Morning Briefing

Our weekly Monday wrap-up examines a potential impact sophomore for the defense, a preponderance of first time contributors on special teams, and what will likely be the offense's preferred red zone package throughout September.

Ishaq's Ascent

As a true freshman in 2011, 5-star prospect Ishaq Williams shared none of the accolades showered upon similarly rated first-year defenders Aaron Lynch and Stephon Tuitt. Williams' 11 games played produced just six stops in a backup role, and his oft-scrutinized body language rarely suggested more than a passing interest in the proceedings.

Saturday in Dublin, Williams played the best game of his young career, forcing two fumbles, one of which resulted in a 77-yard recover touchdown by the aforementioned Tuitt, and recording a career-high four tackles including one for lost yardage.

His cohort at Cat 'backer for the season and defensive end for the contest, Prince Shembo, also recorded a sack (with a second negated by the latter's face mask penalty on the play). The pair will be counted upon to continue those lines of production in the wake of proven pass-rusher Aaron Lynch's spring transfer.

Said head coach Brian Kelly Sunday of Williams: "t was certainly his best game since he's been here at Notre Dame, and that comes with the maturity and the opportunity, which both are coming his way now.  And he's playing the game the right way.  He plays with an energy that you need, and he was definitely somebody that we were pleased with after we watched the film."

Rookie Review

Nine freshmen debuted for Brian Kelly's third Irish squad. So too did 11 redshirt-freshmen, each withheld from action last season. The bulk of the work was performed on the Irish special teams, with six first-timers on kick coverage and five on the return unit.

Barring injury over the next two contests, each will begin his collegiate time clock this fall.

"Guys that can contribute. We all know this is going to be a long season and we're going to need all those players to play a role for us. You cannot go through a season with the kind of challenges we have week-to-week and expect that (the same) 22 guys are going to line up each week. So you have to prepare your football team for the long haul.

"Quite frankly they can help us win. That's why they play. They're not playing because we're nice guys. We want to make sure we get guys in the game that can help us win football games."

First-timers in starting roles included redshirt-freshman Everett Golson, classmate Matthias Farley, who started at outside linebacker in an alignment unique to defending an option attack, and true freshman Keivarae Russell.

Elijah Shumate (CB), Nick Baratti (S), Justin Ferguson (WR), Davonte Neal (slot), Chris Brown (WR), Ronnie Stanley (OT), Sheldon Day (DE), Romeo Okwara (LB), and Russell comprised the true freshmen that hit the field at their first opportunity.

Trio of Tights

They combined for six catches, 74 yards, and a score, not to mention serving as targets on eight of Golson's 18 pass attempts in his debut contest, but reception totals don't and won't accurately illustrate the overall impact of Notre Dame's three-headed tight end monster this fall.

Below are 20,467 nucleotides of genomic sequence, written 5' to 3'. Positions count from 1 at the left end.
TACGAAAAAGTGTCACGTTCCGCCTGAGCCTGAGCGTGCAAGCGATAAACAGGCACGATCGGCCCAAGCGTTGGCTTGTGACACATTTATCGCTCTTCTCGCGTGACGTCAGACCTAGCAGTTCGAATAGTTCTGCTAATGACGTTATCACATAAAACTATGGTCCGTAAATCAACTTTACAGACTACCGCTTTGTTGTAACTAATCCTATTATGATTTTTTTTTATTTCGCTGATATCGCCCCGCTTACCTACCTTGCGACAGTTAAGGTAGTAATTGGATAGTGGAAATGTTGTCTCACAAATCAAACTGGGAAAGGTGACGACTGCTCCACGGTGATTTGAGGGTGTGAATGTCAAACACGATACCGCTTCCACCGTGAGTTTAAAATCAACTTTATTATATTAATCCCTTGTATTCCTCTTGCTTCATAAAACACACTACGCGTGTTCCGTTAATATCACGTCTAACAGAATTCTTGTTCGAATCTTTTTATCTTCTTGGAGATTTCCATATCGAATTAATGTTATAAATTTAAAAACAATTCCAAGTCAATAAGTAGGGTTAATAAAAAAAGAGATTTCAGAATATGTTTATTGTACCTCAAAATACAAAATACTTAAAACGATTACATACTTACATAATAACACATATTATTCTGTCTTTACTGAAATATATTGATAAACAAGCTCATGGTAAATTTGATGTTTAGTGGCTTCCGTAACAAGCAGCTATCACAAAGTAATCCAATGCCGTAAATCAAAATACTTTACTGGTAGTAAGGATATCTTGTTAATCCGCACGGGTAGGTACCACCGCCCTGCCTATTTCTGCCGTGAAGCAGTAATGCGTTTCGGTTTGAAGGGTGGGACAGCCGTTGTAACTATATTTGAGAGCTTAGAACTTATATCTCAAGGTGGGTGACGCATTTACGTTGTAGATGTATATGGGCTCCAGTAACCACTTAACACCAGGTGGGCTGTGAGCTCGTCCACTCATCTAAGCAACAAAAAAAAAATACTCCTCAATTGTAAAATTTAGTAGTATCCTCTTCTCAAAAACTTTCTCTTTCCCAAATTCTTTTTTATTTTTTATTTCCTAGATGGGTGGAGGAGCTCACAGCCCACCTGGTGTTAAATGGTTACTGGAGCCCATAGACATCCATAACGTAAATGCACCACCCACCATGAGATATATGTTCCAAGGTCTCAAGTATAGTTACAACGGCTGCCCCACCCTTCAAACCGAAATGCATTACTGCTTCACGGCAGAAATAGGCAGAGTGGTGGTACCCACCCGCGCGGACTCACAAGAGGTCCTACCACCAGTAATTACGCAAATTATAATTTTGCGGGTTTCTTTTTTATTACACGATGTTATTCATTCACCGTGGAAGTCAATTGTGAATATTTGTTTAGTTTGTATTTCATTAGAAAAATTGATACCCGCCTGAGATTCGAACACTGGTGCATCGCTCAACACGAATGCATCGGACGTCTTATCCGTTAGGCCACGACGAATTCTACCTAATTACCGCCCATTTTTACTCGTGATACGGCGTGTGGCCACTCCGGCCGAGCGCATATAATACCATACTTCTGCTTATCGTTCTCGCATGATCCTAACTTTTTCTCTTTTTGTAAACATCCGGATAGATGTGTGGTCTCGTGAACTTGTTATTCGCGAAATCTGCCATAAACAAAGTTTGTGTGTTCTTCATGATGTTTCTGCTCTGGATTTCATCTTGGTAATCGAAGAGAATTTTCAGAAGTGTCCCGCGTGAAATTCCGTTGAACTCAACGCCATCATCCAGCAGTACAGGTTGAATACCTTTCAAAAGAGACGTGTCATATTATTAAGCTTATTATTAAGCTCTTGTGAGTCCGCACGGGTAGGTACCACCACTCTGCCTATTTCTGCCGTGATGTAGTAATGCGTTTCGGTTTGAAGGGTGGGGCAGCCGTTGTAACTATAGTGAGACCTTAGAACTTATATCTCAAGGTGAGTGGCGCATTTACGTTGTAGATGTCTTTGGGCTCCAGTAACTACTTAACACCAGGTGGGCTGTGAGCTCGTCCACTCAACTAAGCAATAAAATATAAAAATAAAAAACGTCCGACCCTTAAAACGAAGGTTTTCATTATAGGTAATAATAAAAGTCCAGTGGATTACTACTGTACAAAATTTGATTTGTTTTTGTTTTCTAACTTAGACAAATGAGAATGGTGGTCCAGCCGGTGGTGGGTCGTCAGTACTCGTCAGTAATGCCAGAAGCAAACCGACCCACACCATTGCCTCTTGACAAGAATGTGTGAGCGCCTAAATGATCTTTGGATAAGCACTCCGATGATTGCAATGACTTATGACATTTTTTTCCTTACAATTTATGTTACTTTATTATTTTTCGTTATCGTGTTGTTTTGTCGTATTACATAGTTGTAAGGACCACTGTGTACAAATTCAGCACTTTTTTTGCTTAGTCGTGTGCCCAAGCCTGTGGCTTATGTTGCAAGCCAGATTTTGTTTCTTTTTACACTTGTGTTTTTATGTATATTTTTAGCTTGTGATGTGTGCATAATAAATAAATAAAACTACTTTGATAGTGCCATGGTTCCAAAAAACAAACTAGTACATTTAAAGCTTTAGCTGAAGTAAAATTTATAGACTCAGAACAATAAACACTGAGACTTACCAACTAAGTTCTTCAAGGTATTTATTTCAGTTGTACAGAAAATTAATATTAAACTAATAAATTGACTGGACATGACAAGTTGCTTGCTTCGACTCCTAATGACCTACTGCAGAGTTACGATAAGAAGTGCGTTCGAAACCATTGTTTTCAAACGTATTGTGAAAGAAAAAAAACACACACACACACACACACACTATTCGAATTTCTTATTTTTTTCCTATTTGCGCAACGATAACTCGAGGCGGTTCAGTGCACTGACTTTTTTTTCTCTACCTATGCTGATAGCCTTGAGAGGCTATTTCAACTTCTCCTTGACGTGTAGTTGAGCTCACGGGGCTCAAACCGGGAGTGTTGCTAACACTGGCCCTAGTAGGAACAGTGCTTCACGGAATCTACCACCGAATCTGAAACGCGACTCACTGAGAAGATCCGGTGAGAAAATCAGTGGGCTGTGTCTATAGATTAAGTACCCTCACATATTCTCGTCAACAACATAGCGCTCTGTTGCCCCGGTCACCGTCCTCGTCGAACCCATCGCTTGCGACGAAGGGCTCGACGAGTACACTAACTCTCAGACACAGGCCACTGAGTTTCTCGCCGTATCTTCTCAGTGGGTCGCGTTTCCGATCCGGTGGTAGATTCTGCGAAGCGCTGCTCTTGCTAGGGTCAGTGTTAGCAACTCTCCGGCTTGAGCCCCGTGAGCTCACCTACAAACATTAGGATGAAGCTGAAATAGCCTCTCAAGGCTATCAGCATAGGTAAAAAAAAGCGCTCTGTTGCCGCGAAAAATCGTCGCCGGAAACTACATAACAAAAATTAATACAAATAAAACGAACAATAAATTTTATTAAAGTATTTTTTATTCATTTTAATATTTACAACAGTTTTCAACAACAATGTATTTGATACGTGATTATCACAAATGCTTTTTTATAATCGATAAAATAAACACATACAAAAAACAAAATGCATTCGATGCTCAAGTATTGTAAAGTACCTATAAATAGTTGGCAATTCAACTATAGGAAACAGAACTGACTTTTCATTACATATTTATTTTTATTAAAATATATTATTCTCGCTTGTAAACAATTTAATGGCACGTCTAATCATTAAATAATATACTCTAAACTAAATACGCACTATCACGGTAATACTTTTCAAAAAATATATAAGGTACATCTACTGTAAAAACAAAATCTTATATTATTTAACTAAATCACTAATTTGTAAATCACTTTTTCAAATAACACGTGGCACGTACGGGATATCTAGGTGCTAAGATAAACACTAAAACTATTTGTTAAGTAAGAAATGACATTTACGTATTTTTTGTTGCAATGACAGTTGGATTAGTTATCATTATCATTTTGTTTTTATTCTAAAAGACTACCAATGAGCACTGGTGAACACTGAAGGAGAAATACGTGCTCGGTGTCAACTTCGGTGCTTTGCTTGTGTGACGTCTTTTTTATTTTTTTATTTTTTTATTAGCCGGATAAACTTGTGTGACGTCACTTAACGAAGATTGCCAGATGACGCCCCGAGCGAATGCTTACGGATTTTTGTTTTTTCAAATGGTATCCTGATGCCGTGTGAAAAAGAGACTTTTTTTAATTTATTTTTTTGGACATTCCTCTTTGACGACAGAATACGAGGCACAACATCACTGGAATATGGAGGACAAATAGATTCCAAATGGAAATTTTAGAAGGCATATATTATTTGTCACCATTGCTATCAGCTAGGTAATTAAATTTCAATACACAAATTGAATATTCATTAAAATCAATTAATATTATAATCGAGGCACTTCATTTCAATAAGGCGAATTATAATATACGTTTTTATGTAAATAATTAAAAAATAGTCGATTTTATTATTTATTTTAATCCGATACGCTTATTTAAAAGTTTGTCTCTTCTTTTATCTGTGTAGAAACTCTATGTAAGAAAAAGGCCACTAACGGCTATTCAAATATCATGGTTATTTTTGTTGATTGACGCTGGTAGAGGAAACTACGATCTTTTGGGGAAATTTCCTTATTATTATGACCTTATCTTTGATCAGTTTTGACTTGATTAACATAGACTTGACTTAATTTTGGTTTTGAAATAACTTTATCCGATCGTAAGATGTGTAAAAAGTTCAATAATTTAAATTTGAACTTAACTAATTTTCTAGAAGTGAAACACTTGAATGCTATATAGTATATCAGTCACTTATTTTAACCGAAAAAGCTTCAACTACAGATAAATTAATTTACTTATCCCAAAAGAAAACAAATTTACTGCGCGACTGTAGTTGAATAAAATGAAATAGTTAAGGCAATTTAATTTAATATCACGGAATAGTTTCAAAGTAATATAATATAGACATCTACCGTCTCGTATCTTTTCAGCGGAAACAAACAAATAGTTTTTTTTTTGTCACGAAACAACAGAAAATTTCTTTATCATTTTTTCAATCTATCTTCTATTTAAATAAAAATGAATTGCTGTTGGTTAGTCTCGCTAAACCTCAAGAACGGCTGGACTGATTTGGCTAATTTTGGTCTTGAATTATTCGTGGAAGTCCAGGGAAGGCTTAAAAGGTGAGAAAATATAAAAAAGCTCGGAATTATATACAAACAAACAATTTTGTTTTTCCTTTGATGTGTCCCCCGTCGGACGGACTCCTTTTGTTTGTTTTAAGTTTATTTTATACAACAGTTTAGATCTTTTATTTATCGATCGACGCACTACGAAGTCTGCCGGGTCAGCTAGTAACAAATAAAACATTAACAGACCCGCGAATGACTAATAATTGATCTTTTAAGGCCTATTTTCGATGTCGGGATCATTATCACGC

Two and/or three tight end sets had a hand in each of the team's first five offensive touchdowns scored including at least four occasions in which the trio was on the field together for the culminating snap.

All-America Tyler Eifert was usually split wide, but also at times began as a motion man out of the backfield or attached to scrimmage. The massive Troy Niklas appeared adept downfield if not consistent in his first in-line blocking role, while Ben Koyack struggled with two drops, but fared better at scrimmage helping open holes for Irish runners.

Look for the three-tight tactic will continue throughout September if not the three-month season, as Kelly has indicated on numerous occasions the matchup problems the trio and the package poses for opposing defenses.

No Season of Seasoning

Offensive tackle Ronnie Stanley became the first player true freshman offensive lineman to play in the season-opener for the program since Sam Young started at right tackle at Georgia Tech in 2006. The 6'6" 300-pounder is in the team's plans for 2012 as has apparently forged a true competition for the top backup tackle role.

"He's our third tackle, and so I don't think that you can ever go into the season and think that you're not going to put a guy like that out on the field," said Kelly. "So that was a decision that we made before we even went to Ireland with him, and that was-- when we got an opportunity to get him in the game, we were going to take advantage of that opportunity. And I was really pleased with our second unit. 

"That whole unit, other than the first couple plays were a little shaky, had a bad snap and a missed assignment, they did a very good job, and Stanley and Hanratty and Hegarty, Nick Martin all did a very nice job for us."

Martin would likely step in at right tackle should starter Christian Lombard need aid while Stanley has apparently earned the staff's trust to takeover at left should senior star Zack Martin come out. Top Stories